Beyond London - Into The Wild
For a taste of Africa or the Amazon, you don’t need to leave these shores as the UK offers an insight into the animal kingdom – you just need to know where to look. You can go and see animals in a zoo, as well as get up close to wild animals and birds in safari parks and farms.
WOBURN SAFARI PARK
Kenya might be the place to go to if you want to spot the big five – lions, leopards, rhinos, elephants and buffalos – but you can tick most off your list on a jeep safari at Woburn Safari Park in Bedfordshire. As you’re driven through Northern Plains, you’ll see rare Przewalski horses native to Mongolia, China and Kazakhstan grazing in paddocks alongside East African zebras, gazelle-like oryx and a herd of North American bison. Look out, too, for rare Bactrian camels – if you miss them, you’ll have to travel to remote parts of China and Mongolia to see them. White rhino and brindled wildebeest from South Africa mingle in the Savannah grasslands alongside dwarf forest buffalo, which are native to West and Central Africa, and a herd of common eland antelopes. As well as ostriches, look out for ankole – domesticated cattle with enormous horns that are found in Uganda, Tanzania, Rwanda and eastern Africa. Keep your windows and doors closed when driving through the Kingdom of Carnivores, which is home to Canadian timber wolves, North American black bears, African lions and Amur (Siberian) tigers, which often nap by bathing pools. Seven acres are saved for a herd of rare Rothschild’s giraffes found in Kenya, Uganda and South Sudan, which live alongside Ethiopian and Kenyan Grévy’s zebras, critically endangered addax from the Sahara and wild asses native to Djibouti, Eritrea, Ethiopia and Somalia. You can also see scimitar horned oryx, which are extinct in the wild in North Africa.
Once you’ve driven through the desert, head to the jungle to spot troops of Barbary macaque monkeys playing in the trees and foraging in log piles. Eastern mountain bongo – tan-coloured deer with white stripes and big ears – live nearby along with patas monkeys. While you’re in the park, you can also watch Humboldt penguins from South America being fed and Californian sea lions playing in indoor and outdoor pools, join keepers for meet-and-greet sessions with Asian elephants and interact with wallabies from Australia – in spring you might spot a joey snuggled in its mother’s pouch.
Ever dreamt of being a keeper? Then sign up to be a zookeeper for a day at Chester Zoo in Cheshire. Over-18s shadow a keeper on a one-to-one basis for nine hours, working with their chosen animal. You’ll prepare food, feed the animals and muck out their enclosures. There are also behind-the-scenes encounters with animals including giraffes.
Paignton Zoo in Devon, meanwhile, lets over-16s experience being a vet. Over the course of four hours, you’ll learn how to prepare a dart, take and develop a radiograph, dispense prescriptions and use anaesthetic monitoring equipment. The zoo also offers 20-minute experiences with specific animals, so you can feed rhinos, giraffes and giant tortoises, or tickle a tapir! Book ahead.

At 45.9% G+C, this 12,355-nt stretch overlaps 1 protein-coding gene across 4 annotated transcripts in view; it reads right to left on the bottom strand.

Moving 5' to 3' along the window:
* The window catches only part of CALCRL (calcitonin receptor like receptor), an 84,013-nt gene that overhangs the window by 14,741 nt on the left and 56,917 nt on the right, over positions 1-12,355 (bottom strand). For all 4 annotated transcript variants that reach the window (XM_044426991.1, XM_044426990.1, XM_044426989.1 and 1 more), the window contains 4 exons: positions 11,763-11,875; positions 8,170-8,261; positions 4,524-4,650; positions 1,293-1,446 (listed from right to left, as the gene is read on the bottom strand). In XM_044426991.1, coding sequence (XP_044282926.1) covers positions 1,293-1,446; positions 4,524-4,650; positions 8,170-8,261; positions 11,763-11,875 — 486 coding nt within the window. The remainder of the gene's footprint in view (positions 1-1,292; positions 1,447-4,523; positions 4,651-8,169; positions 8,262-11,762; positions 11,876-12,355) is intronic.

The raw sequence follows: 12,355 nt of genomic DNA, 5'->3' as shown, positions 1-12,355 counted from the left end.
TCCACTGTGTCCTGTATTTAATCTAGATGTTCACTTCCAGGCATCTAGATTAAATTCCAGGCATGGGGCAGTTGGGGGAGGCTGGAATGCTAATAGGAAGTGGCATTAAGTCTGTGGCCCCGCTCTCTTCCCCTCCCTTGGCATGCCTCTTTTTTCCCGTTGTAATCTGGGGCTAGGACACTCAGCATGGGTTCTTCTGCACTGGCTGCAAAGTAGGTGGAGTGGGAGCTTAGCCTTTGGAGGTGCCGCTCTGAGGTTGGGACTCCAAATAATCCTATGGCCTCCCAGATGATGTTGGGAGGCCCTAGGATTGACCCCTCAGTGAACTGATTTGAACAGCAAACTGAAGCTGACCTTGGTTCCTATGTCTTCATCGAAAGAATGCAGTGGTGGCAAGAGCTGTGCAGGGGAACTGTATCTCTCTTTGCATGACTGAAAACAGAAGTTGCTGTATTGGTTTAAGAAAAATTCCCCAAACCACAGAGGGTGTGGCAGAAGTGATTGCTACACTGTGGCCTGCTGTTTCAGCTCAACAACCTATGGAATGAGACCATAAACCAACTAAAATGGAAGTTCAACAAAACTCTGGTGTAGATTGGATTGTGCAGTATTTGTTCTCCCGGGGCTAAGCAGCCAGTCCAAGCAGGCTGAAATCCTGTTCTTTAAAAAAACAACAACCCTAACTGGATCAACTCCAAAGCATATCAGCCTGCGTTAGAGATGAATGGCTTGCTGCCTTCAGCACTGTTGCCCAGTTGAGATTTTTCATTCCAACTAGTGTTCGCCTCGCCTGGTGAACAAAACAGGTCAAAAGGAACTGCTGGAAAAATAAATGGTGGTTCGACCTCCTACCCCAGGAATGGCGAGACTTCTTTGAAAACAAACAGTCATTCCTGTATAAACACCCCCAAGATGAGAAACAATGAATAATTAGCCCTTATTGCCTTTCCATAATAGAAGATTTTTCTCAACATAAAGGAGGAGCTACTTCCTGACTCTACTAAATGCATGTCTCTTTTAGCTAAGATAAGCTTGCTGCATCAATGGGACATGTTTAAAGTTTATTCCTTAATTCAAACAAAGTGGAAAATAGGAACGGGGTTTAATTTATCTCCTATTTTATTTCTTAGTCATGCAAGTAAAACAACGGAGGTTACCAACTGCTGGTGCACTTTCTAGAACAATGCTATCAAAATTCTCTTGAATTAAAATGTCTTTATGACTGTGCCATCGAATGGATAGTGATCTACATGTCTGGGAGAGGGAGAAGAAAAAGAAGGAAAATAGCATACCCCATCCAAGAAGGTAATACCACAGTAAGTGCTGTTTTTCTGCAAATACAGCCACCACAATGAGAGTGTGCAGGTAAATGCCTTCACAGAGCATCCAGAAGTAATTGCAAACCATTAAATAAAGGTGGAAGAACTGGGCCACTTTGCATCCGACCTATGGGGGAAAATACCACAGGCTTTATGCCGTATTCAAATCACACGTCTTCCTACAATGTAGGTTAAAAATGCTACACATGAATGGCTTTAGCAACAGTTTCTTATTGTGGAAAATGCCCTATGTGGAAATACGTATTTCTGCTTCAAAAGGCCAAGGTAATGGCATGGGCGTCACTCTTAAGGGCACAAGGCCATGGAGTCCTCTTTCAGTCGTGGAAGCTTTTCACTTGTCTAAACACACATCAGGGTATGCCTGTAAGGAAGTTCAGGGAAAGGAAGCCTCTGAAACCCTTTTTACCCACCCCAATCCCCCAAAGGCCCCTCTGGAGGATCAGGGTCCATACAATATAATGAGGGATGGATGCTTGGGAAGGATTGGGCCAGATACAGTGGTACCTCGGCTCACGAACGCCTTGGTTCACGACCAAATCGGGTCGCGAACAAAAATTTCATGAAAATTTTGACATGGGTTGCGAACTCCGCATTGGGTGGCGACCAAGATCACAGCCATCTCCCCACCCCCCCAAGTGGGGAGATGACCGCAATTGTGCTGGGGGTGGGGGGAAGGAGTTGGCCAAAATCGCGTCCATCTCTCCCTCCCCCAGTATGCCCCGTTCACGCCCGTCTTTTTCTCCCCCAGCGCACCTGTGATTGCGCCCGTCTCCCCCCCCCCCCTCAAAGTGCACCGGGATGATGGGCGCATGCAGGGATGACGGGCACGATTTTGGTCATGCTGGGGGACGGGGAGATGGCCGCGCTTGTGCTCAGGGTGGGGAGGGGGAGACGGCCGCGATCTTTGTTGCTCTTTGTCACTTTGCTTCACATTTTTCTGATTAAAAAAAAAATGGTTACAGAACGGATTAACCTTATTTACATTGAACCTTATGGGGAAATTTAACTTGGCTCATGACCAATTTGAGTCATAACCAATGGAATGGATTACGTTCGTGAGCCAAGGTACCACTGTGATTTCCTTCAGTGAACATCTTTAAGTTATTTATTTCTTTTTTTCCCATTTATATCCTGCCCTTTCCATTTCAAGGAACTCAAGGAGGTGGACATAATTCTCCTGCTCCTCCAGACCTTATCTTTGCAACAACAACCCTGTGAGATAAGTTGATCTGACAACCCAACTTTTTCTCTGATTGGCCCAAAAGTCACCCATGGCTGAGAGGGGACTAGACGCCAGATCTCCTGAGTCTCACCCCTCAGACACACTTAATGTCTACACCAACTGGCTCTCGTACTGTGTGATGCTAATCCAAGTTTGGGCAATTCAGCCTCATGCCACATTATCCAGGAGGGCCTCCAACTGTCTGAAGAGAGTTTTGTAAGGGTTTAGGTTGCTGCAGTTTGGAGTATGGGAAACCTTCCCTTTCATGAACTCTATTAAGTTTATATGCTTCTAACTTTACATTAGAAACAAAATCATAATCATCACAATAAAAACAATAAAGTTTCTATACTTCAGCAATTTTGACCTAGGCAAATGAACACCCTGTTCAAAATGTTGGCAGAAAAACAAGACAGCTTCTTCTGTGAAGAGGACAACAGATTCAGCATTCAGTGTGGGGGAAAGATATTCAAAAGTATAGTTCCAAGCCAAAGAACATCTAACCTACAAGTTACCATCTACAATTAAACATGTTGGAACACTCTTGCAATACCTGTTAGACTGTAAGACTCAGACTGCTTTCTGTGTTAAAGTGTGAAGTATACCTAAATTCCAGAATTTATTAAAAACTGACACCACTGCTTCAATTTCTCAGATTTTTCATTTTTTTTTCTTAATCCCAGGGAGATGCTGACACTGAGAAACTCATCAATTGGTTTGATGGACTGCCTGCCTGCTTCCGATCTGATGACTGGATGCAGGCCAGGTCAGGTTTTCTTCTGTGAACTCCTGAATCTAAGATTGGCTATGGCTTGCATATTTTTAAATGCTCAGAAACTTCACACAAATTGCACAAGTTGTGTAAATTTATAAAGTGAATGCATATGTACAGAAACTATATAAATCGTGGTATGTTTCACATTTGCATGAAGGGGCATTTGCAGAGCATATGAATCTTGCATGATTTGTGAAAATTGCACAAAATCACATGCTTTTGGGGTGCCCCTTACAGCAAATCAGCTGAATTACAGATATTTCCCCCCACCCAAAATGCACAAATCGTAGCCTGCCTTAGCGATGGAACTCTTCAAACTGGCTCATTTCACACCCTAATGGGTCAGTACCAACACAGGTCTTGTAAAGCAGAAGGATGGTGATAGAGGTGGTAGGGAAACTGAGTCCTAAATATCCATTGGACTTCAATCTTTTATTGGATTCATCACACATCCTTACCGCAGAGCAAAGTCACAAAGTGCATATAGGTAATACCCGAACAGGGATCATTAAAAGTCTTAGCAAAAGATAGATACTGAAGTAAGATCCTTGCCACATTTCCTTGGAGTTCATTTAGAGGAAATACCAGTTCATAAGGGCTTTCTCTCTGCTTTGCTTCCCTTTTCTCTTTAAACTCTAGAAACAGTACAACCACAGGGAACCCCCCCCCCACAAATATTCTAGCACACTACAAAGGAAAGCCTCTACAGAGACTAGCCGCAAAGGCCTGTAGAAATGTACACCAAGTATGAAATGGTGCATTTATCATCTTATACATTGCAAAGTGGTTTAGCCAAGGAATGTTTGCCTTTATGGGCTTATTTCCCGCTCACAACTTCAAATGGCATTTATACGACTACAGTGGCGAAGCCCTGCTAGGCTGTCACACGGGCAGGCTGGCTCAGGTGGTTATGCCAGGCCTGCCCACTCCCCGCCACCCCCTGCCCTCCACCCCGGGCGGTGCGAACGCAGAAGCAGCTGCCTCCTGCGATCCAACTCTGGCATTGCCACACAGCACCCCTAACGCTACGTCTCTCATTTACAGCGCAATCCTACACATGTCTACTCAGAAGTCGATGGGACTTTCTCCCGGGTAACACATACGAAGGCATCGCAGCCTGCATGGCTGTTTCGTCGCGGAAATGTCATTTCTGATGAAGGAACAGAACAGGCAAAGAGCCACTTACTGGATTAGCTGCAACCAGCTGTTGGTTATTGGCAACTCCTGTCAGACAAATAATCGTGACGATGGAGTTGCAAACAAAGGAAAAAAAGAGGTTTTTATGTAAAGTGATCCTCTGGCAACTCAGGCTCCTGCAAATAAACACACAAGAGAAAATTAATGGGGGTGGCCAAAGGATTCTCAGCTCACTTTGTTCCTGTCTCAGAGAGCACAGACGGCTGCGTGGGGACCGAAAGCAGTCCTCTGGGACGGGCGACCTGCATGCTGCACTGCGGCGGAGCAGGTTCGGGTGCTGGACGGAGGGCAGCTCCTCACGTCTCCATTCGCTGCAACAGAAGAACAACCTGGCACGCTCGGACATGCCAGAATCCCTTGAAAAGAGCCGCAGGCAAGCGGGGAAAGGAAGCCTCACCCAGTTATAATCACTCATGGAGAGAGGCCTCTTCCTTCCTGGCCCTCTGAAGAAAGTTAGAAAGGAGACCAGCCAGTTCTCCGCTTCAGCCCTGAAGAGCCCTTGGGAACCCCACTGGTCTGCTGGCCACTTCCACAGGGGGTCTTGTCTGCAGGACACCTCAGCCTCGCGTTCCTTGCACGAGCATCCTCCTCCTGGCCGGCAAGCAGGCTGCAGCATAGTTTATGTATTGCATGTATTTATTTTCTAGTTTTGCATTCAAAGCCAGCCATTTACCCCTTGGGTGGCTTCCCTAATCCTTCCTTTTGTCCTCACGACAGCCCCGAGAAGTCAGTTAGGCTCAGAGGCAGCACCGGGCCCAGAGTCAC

LONGLEAT SAFARI PARK
Tickling a tiger might not appeal, so why not feed them at Longleat Safari Park instead? Enter Tiger Territory before the park opens to the public (when the big cats are hungry!) and feed them breakfast.
STOCKLEY FARM PARK
If that sounds too intense, then how about interacting with farm animals instead? Stockley Farm Park, a 750-acre farm in Cheshire, has a two-hour Young Farmers Academy for seven to 12 year olds. Children can learn about breeding animals and harvesting. Go behind the scenes of the organic dairy, walk and groom goats and gymkhana ponies, build bug hotels and help with sheep-race training. Visitors can groom and bottle-feed animals, and watch a sheep race.
ODDS FARM PARK
Odds Farm Park in Buckinghamshire also allows visitors to bottle-feed goats and sheep, milk cows, collect eggs, pet animals and go on tractor and trailer rides. You can also meet lambs and kid goats this month, too.
Acton Scott in the beautiful Shropshire Hills, meanwhile, is a working farm where children can hold chicks, bottle-feed lambs and watch horses ploughing fields. Looks familiar?
That’s because it was the setting of the BBC TV show Victorian Farm. The farm recreates 19th-century farm life, complete with costumed staff and demonstrations from blacksmiths, wheelwrights and farriers (horseshoe smiths).
GOOD DAY OUT
Good Day Out raises money for local causes by offering interactive farm visits in the Brecon Beacons. Aberhyddnant Farm has two-hour sheep trekking, during which you’ll pick a Jacob sheep from a flock, harness it, then take it for a scenic hike along an old drovers’ track. You can also take kunekune pigs for a walk, shear sheep, try sheepdog herding and – new for spring – walk two miniature donkeys, Maverick and Goose, across farmland.
BEER QUARRY CAVES
Beer Quarry Caves in East Devon offers one-hour tours of the cathedral-like complex of caverns, which are the result of centuries of quarrying Beer stone. The stone has been used in many iconic buildings including St Paul’s Cathedral. Horseshoe bats live in the caves.
HEBRIDEAN WHALE CRUISES
What really sets the UK apart from many other countries is the chance to see whales. On a two-and-a-half-hour tour with Hebridean Whale Cruises, you should see whales and dolphins, and on the four-hour tour you may spot black-and-white killer whales. The three-hour tour takes you to the Shiant Isles – home to white-tailed eagles, 500 grey seals and 240,000 puffins.
Spring is breeding season for puffins, so now is the ideal time to see Atlantic or Common puffins in the Shetland Islands off Scotland’s north coast. Sumburgh Head has around 5,000 pairs, but it’s the most easily accessible colony as it’s just a mile from Sumburgh Airport. Move over, Africa – the continent might have panthers, but it doesn’t have puffins.